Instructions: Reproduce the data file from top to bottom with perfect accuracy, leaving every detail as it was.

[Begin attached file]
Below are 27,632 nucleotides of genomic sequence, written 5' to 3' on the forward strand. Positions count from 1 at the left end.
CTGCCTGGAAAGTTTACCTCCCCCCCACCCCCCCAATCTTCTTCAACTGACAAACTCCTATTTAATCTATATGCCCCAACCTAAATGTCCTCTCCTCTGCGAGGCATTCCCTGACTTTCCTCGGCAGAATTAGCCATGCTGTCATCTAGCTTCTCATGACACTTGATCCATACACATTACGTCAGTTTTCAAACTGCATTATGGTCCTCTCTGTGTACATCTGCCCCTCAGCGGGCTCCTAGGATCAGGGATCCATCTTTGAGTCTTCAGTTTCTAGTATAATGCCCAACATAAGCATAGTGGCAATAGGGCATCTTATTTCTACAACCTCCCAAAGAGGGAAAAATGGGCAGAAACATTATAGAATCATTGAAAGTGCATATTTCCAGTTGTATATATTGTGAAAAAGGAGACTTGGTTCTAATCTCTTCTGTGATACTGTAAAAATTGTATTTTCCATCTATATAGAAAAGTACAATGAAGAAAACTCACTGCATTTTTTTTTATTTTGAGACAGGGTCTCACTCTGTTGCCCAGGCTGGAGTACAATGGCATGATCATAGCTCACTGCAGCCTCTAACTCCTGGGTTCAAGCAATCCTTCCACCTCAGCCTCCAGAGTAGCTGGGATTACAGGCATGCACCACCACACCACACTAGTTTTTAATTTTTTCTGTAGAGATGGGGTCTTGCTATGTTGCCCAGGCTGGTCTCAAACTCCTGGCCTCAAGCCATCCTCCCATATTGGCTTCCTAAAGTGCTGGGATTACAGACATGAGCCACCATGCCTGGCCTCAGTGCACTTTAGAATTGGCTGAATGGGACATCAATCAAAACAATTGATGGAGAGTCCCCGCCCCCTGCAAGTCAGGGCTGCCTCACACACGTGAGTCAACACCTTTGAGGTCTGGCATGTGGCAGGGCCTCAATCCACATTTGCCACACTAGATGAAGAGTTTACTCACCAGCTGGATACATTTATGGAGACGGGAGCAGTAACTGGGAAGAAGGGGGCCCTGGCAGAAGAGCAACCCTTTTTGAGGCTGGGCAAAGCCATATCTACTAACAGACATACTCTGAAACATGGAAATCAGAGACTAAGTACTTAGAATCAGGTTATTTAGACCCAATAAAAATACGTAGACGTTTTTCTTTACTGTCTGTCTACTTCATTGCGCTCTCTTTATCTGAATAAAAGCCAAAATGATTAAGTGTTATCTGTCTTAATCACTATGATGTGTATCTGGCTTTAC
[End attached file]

Below are 27,632 nucleotides of genomic sequence, written 5' to 3' on the forward strand. Positions count from 1 at the left end.
CTGCCTGGAAAGTTTACCTCCCCCCCACCCCCCCAATCTTCTTCAACTGACAAACTCCTATTTAATCTATATGCCCCAACCTAAATGTCCTCTCCTCTGCGAGGCATTCCCTGACTTTCCTCGGCAGAATTAGCCATGCTGTCATCTAGCTTCTCATGACACTTGATCCATACACATTACGTCAGTTTTCAAACTGCATTATGGTCCTCTCTGTGTACATCTGCCCCTCAGCGGGCTCCTAGGATCAGGGATCCATCTTTGAGTCTTCAGTTTCTAGTATAATGCCCAACATAAGCATAGTGGCAATAGGGCATCTTATTTCTACAACCTCCCAAAGAGGGAAAAATGGGCAGAAACATTATAGAATCATTGAAAGTGCATATTTCCAGTTGTATATATTGTGAAAAAGGAGACTTGGTTCTAATCTCTTCTGTGATACTGTAAAAATTGTATTTTCCATCTATATAGAAAAGTACAATGAAGAAAACTCACTGCATTTTTTTTTATTTTGAGACAGGGTCTCACTCTGTTGCCCAGGCTGGAGTACAATGGCATGATCATAGCTCACTGCAGCCTCTAACTCCTGGGTTCAAGCAATCCTTCCACCTCAGCCTCCAGAGTAGCTGGGATTACAGGCATGCACCACCACACCACACTAGTTTTTAATTTTTTCTGTAGAGATGGGGTCTTGCTATGTTGCCCAGGCTGGTCTCAAACTCCTGGCCTCAAGCCATCCTCCCATATTGGCTTCCTAAAGTGCTGGGATTACAGACATGAGCCACCATGCCTGGCCTCAGTGCACTTTAGAATTGGCTGAATGGGACATCAATCAAAACAATTGATGGAGAGTCCCCGCCCCCTGCAAGTCAGGGCTGCCTCACACACGTGAGTCAACACCTTTGAGGTCTGGCATGTGGCAGGGCCTCAATCCACATTTGCCACACTAGATGAAGAGTTTACTCACCAGCTGGATACATTTATGGAGACGGGAGCAGTAACTGGGAAGAAGGGGGCCCTGGCAGAAGAGCAACCCTTTTTGAGGCTGGGCAAAGCCATATCTACTAACAGACATACTCTGAAACATGGAAATCAGAGACTAAGTACTTAGAATCAGGTTATTTAGACCCAATAAAAATACGTAGACGTTTTTCTTTACTGTCTGTCTACTTCATTGCGCTCTCTTTATCTGAATAAAAGCCAAAATGATTAAGTGTTATCTGTCTTAATCACTATGATGTGTATCTGGCTTTAC